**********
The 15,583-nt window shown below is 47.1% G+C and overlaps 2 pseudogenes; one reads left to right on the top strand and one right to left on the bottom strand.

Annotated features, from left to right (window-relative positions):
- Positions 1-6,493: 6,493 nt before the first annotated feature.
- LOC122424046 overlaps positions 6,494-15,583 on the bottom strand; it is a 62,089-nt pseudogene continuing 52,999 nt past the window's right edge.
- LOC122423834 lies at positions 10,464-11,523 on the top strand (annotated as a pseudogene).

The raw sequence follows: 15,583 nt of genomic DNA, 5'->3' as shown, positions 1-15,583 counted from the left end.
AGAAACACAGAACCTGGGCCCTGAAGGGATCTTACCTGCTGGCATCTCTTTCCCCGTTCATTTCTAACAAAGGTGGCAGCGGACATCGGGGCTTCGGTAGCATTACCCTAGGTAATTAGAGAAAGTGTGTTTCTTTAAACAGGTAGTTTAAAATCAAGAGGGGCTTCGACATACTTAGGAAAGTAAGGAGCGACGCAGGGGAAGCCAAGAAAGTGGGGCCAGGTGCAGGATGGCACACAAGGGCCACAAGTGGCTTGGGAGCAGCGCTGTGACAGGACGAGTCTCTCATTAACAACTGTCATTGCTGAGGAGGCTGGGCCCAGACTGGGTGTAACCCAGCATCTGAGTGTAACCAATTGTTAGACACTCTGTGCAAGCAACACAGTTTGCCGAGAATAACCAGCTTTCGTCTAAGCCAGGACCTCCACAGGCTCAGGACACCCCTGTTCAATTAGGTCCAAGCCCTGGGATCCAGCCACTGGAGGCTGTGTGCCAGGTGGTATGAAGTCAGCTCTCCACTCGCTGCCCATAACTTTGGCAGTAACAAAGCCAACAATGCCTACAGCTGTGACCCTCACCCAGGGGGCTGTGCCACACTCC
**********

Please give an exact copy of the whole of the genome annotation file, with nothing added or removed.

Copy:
The 15,583-nt window shown below is 47.1% G+C and overlaps 2 pseudogenes; one reads left to right on the top strand and one right to left on the bottom strand.

Annotated features, from left to right (window-relative positions):
- Positions 1-6,493: 6,493 nt before the first annotated feature.
- LOC122424046 overlaps positions 6,494-15,583 on the bottom strand; it is a 62,089-nt pseudogene continuing 52,999 nt past the window's right edge.
- LOC122423834 lies at positions 10,464-11,523 on the top strand (annotated as a pseudogene).

The raw sequence follows: 15,583 nt of genomic DNA, 5'->3' as shown, positions 1-15,583 counted from the left end.
AGAAACACAGAACCTGGGCCCTGAAGGGATCTTACCTGCTGGCATCTCTTTCCCCGTTCATTTCTAACAAAGGTGGCAGCGGACATCGGGGCTTCGGTAGCATTACCCTAGGTAATTAGAGAAAGTGTGTTTCTTTAAACAGGTAGTTTAAAATCAAGAGGGGCTTCGACATACTTAGGAAAGTAAGGAGCGACGCAGGGGAAGCCAAGAAAGTGGGGCCAGGTGCAGGATGGCACACAAGGGCCACAAGTGGCTTGGGAGCAGCGCTGTGACAGGACGAGTCTCTCATTAACAACTGTCATTGCTGAGGAGGCTGGGCCCAGACTGGGTGTAACCCAGCATCTGAGTGTAACCAATTGTTAGACACTCTGTGCAAGCAACACAGTTTGCCGAGAATAACCAGCTTTCGTCTAAGCCAGGACCTCCACAGGCTCAGGACACCCCTGTTCAATTAGGTCCAAGCCCTGGGATCCAGCCACTGGAGGCTGTGTGCCAGGTGGTATGAAGTCAGCTCTCCACTCGCTGCCCATAACTTTGGCAGTAACAAAGCCAACAATGCCTACAGCTGTGACCCTCACCCAGGGGGCTGTGCCACACTCC